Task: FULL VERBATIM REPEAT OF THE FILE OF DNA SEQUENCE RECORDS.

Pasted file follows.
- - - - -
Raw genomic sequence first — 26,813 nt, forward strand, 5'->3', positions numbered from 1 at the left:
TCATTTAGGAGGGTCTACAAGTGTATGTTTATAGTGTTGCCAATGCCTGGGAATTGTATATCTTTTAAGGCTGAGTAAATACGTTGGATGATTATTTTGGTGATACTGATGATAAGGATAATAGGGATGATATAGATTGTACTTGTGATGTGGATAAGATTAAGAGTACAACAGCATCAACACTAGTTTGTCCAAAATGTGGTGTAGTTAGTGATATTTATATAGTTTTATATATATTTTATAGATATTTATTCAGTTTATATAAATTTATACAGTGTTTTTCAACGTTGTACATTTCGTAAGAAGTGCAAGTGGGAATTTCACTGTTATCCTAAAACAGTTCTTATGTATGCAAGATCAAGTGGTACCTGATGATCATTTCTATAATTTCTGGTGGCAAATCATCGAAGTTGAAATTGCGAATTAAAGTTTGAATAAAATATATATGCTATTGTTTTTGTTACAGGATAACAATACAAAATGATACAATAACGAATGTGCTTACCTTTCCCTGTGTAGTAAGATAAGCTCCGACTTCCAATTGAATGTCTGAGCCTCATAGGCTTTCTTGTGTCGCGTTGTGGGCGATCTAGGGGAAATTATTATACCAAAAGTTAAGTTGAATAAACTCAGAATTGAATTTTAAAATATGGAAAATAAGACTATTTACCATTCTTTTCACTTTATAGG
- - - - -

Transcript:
Raw genomic sequence first — 26,813 nt, forward strand, 5'->3', positions numbered from 1 at the left:
TCATTTAGGAGGGTCTACAAGTGTATGTTTATAGTGTTGCCAATGCCTGGGAATTGTATATCTTTTAAGGCTGAGTAAATACGTTGGATGATTATTTTGGTGATACTGATGATAAGGATAATAGGGATGATATAGATTGTACTTGTGATGTGGATAAGATTAAGAGTACAACAGCATCAACACTAGTTTGTCCAAAATGTGGTGTAGTTAGTGATATTTATATAGTTTTATATATATTTTATAGATATTTATTCAGTTTATATAAATTTATACAGTGTTTTTCAACGTTGTACATTTCGTAAGAAGTGCAAGTGGGAATTTCACTGTTATCCTAAAACAGTTCTTATGTATGCAAGATCAAGTGGTACCTGATGATCATTTCTATAATTTCTGGTGGCAAATCATCGAAGTTGAAATTGCGAATTAAAGTTTGAATAAAATATATATGCTATTGTTTTTGTTACAGGATAACAATACAAAATGATACAATAACGAATGTGCTTACCTTTCCCTGTGTAGTAAGATAAGCTCCGACTTCCAATTGAATGTCTGAGCCTCATAGGCTTTCTTGTGTCGCGTTGTGGGCGATCTAGGGGAAATTATTATACCAAAAGTTAAGTTGAATAAACTCAGAATTGAATTTTAAAATATGGAAAATAAGACTATTTACCATTCTTTTCACTTTATAGG